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There are all kinds of biological reactions between bodies that go unnoticed, and they are all basically of a social nature, dealing with biological communications. In a fashion viruses, again, are a way of dealing with or controlling the environment. These are natural interactions, and since we live in a world where, overall, people are healthy enough to contribute through labor, energy, and ideas, health is the dominating ingredient — but there are biological interactions between all physical bodies that are the basis for that health, and the mechanisms include the interactions of viruses, and even the periods of indisposition, that are not understood.

All of this has to do with man’s and woman’s intent and his or her understanding. The same relationships, however, do not only exist between human bodies, or course, but between man and woman and the animals and the plants in the environment, and is part of the unending biological communication that overall produces the vitality of physical experience.

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One note on vitamins: they are most effectively used for periods of two or three weeks, where they act as stimuli and reminders to the body. Then drop their use for two or three weeks, so that the body then produces by itself those elements we have reminded it we want. Any steady use of vitamins is not to our overall benefit, for we give the body what it needs too easily, and its ability to produce such material on its own becomes sluggish.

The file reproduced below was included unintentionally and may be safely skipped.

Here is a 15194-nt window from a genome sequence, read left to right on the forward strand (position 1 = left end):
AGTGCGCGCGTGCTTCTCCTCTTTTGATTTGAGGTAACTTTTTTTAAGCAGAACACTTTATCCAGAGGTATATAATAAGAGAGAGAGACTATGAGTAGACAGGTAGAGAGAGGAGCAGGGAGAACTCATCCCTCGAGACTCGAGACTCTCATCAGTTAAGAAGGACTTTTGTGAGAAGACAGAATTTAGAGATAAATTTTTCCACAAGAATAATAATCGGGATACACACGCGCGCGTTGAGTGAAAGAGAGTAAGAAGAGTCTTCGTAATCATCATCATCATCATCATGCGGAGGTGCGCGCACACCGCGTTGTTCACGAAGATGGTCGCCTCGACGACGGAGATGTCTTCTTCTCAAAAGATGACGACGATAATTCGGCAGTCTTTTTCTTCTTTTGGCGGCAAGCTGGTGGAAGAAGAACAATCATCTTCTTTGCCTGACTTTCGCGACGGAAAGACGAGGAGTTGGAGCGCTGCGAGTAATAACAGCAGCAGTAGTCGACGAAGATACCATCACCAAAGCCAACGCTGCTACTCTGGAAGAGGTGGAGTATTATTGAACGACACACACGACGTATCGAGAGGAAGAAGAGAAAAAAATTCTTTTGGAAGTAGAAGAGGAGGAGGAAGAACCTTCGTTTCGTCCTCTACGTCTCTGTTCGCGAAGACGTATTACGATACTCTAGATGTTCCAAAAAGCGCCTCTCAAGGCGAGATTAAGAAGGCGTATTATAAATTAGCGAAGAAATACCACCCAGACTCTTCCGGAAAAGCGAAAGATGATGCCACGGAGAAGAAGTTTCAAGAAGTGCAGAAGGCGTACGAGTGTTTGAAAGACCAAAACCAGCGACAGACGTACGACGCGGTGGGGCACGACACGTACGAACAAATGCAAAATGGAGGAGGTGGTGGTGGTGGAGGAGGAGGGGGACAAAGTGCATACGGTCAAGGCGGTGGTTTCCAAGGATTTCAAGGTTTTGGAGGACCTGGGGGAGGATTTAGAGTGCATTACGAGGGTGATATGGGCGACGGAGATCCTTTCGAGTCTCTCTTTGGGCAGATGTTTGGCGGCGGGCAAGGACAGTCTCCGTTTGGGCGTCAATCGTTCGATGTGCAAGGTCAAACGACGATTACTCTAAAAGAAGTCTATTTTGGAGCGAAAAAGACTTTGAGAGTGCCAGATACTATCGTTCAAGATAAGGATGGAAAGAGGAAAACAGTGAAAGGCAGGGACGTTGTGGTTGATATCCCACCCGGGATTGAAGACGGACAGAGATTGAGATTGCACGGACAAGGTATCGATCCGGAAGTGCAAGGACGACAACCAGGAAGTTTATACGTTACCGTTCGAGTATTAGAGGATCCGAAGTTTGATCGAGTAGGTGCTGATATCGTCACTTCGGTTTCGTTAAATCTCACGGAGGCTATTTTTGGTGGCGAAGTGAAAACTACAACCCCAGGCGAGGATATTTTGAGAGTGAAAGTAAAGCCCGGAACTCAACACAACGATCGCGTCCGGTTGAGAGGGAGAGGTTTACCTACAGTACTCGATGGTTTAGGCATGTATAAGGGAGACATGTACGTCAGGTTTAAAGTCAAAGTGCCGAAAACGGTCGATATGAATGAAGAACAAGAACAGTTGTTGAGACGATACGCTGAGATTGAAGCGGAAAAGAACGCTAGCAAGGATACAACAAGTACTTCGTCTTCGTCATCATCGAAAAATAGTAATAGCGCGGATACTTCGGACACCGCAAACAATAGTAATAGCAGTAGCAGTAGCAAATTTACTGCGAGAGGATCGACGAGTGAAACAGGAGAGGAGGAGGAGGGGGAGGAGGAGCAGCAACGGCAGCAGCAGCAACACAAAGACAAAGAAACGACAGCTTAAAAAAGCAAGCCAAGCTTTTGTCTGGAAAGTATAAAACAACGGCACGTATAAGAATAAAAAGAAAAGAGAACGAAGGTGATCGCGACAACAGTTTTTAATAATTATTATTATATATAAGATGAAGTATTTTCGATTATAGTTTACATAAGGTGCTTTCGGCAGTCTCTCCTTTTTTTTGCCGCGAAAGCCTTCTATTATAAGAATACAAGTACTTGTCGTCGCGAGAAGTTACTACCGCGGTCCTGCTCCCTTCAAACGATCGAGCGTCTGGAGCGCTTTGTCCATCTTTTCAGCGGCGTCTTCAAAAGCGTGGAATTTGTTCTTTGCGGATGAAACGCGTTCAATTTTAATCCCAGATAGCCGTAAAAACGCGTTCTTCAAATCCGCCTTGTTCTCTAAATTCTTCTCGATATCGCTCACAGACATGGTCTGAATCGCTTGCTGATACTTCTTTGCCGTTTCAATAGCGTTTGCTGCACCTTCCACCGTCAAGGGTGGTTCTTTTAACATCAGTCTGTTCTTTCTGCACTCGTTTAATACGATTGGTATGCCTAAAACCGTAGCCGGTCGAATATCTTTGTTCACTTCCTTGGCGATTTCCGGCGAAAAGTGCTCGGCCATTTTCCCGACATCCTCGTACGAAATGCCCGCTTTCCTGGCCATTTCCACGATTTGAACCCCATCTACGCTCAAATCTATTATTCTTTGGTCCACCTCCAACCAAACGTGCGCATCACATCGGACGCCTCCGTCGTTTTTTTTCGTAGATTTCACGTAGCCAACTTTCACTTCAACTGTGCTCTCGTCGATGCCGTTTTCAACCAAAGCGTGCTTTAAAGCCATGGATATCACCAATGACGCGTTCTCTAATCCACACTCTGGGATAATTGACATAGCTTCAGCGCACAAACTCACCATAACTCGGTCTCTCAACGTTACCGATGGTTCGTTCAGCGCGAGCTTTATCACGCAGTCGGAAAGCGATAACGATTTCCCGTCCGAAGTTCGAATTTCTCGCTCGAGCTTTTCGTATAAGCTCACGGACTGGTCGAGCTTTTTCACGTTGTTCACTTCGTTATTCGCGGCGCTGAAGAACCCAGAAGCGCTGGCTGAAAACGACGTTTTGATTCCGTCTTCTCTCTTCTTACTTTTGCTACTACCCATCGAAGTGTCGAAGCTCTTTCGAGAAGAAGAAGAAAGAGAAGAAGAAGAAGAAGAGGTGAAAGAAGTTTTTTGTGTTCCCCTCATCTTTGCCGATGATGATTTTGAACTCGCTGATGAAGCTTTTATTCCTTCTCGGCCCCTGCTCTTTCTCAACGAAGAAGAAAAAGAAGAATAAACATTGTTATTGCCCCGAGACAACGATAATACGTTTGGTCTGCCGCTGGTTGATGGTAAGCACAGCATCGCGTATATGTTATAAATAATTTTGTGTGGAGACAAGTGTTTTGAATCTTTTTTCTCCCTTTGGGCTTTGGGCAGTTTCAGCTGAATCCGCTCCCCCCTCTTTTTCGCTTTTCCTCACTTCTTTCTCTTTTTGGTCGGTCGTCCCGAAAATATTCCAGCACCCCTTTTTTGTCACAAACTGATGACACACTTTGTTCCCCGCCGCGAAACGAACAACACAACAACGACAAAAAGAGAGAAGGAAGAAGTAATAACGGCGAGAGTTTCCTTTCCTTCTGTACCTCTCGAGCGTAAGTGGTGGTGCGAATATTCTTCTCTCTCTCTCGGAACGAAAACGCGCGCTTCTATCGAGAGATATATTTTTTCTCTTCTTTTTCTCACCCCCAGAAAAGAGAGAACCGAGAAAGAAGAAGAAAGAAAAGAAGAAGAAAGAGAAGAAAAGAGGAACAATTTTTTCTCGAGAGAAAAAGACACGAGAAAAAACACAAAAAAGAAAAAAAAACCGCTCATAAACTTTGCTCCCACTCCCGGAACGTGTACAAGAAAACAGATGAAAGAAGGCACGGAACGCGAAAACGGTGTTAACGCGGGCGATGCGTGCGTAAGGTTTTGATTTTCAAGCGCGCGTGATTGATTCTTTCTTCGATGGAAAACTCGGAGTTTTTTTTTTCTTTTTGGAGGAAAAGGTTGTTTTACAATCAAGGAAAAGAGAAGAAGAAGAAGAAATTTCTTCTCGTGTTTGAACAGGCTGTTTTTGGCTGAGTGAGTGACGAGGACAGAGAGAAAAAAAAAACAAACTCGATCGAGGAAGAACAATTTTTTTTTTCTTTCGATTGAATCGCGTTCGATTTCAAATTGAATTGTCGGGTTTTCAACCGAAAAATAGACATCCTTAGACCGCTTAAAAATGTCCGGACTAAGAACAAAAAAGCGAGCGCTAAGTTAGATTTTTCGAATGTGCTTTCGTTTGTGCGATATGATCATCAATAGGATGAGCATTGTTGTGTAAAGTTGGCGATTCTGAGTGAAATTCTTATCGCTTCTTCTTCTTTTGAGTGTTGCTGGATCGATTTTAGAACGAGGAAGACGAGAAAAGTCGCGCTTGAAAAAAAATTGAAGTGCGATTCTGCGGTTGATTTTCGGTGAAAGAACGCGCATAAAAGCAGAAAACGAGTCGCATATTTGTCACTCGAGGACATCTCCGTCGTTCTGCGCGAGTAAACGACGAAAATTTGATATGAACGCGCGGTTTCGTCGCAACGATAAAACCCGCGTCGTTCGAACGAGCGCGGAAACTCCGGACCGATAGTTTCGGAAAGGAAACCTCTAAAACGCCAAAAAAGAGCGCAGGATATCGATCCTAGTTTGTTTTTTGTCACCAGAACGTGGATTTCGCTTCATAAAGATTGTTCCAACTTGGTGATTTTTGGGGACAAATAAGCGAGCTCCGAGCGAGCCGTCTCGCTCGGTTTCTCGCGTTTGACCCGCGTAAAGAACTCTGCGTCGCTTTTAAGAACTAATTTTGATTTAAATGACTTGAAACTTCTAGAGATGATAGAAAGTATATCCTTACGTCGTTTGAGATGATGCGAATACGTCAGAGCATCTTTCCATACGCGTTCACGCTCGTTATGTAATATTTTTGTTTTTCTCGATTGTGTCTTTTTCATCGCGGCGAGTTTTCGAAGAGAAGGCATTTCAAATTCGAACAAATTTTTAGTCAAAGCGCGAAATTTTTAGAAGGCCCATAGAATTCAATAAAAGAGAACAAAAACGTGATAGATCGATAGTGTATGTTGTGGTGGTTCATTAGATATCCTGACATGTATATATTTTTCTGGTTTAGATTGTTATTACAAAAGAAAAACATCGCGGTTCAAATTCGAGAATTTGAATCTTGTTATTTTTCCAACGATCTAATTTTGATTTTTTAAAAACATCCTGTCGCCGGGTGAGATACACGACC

Certain “diseases” are protections against other diseases, and the body on its own is its own excellent regulator.

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Obviously those abilities operate best when we trust them. The body’s systems know what diseases are in the air, so to speak, and will often set up countermeasures ahead of time, giving us what we experience as an indisposition of one kind or another — but an indisposition that is actually a statement of prevention against another condition.